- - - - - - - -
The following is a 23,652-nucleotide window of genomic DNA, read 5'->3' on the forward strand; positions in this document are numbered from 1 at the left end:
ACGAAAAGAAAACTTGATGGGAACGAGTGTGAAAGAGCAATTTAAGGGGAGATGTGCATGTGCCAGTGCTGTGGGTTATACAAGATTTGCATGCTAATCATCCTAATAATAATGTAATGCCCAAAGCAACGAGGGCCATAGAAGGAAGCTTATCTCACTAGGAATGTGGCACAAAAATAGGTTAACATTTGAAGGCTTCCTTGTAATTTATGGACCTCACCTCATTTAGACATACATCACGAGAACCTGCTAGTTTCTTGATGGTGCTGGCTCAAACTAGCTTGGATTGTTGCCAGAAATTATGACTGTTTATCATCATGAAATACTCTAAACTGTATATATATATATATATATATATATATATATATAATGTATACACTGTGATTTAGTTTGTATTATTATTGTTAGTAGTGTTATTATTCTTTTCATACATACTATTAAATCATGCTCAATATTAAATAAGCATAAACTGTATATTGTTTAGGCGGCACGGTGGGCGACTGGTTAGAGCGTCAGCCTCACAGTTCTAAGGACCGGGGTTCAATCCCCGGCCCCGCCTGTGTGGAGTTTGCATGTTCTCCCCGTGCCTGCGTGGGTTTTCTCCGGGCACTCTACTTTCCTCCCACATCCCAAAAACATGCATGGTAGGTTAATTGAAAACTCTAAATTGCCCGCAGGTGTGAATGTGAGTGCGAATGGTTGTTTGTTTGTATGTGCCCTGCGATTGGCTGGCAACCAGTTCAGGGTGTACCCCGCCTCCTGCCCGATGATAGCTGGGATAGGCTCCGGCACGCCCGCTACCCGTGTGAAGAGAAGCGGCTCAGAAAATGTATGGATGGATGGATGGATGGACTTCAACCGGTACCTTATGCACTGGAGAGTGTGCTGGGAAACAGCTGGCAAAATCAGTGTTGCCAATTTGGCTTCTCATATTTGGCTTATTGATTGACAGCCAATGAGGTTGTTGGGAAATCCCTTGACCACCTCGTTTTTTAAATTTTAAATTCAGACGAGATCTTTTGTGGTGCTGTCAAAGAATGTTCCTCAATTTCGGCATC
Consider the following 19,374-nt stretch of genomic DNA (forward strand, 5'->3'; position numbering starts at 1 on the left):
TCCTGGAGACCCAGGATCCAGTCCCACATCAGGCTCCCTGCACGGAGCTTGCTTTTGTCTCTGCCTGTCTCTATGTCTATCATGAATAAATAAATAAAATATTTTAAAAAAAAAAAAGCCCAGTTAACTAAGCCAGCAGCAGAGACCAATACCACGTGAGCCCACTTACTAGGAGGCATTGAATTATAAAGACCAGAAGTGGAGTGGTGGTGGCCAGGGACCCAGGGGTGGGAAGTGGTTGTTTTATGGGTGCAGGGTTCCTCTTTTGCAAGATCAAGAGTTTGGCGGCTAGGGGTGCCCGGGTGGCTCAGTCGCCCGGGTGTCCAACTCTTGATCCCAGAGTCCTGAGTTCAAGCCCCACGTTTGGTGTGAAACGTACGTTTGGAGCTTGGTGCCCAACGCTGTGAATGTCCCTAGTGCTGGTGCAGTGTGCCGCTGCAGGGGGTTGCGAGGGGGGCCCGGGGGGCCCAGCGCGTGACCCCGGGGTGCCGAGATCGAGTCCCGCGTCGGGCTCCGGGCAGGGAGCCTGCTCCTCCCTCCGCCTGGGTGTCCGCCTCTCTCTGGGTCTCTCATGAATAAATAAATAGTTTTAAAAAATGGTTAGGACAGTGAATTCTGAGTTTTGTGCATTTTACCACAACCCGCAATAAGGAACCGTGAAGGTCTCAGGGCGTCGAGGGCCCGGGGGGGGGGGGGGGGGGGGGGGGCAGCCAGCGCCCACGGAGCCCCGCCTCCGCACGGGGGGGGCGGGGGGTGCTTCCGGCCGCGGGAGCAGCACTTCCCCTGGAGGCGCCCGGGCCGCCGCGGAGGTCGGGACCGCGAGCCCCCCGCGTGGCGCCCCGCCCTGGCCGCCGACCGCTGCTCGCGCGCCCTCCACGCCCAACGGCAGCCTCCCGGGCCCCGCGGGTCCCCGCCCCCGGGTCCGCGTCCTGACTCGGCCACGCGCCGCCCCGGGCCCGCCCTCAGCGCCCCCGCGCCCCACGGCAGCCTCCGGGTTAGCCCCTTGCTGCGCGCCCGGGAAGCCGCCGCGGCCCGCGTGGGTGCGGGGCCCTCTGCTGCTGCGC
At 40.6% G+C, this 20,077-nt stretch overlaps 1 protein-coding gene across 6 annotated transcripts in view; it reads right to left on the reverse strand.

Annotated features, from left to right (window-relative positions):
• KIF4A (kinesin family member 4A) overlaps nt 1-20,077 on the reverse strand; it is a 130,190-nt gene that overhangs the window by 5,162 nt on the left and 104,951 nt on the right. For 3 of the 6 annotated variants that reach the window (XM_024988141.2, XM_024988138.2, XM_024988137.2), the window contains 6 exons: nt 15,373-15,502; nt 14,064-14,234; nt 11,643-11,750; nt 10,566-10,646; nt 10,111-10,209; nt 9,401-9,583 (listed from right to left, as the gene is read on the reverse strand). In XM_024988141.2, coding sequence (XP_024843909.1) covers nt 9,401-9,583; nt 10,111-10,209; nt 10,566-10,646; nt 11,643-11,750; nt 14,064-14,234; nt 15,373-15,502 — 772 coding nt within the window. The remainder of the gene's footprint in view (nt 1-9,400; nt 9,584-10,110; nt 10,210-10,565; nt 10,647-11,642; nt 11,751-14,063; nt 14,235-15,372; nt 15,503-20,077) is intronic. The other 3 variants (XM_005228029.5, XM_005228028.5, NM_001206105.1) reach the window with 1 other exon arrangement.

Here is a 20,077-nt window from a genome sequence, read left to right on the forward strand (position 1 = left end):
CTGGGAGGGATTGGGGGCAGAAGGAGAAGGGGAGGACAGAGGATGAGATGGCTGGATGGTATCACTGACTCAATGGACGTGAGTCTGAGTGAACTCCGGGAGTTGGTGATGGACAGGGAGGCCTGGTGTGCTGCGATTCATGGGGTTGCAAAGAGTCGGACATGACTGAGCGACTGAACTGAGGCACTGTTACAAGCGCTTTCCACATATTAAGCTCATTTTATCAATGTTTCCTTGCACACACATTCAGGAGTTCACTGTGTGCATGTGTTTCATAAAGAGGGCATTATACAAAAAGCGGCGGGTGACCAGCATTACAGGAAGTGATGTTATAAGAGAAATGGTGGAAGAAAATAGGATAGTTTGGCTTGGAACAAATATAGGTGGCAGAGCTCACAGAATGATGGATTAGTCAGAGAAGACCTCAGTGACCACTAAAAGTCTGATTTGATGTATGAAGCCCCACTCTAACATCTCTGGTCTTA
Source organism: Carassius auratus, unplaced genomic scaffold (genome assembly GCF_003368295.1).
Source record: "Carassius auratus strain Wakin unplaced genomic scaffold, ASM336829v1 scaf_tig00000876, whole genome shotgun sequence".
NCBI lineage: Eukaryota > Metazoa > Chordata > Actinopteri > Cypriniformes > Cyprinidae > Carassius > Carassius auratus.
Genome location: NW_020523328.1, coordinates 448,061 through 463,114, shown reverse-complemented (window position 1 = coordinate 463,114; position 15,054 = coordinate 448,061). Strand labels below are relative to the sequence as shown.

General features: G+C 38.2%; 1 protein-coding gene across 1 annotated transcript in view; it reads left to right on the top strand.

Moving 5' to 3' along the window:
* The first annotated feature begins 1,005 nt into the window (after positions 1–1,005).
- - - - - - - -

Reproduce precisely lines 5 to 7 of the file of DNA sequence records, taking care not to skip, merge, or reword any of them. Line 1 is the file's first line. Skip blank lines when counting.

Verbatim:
At 40.6% G+C, this 20,077-nt stretch overlaps 1 protein-coding gene across 6 annotated transcripts in view; it reads right to left on the reverse strand.

Annotated features, from left to right (window-relative positions):
• KIF4A (kinesin family member 4A) overlaps nt 1-20,077 on the reverse strand; it is a 130,190-nt gene that overhangs the window by 5,162 nt on the left and 104,951 nt on the right. For 3 of the 6 annotated variants that reach the window (XM_024988141.2, XM_024988138.2, XM_024988137.2), the window contains 6 exons: nt 15,373-15,502; nt 14,064-14,234; nt 11,643-11,750; nt 10,566-10,646; nt 10,111-10,209; nt 9,401-9,583 (listed from right to left, as the gene is read on the reverse strand). In XM_024988141.2, coding sequence (XP_024843909.1) covers nt 9,401-9,583; nt 10,111-10,209; nt 10,566-10,646; nt 11,643-11,750; nt 14,064-14,234; nt 15,373-15,502 — 772 coding nt within the window. The remainder of the gene's footprint in view (nt 1-9,400; nt 9,584-10,110; nt 10,210-10,565; nt 10,647-11,642; nt 11,751-14,063; nt 14,235-15,372; nt 15,503-20,077) is intronic. The other 3 variants (XM_005228029.5, XM_005228028.5, NM_001206105.1) reach the window with 1 other exon arrangement.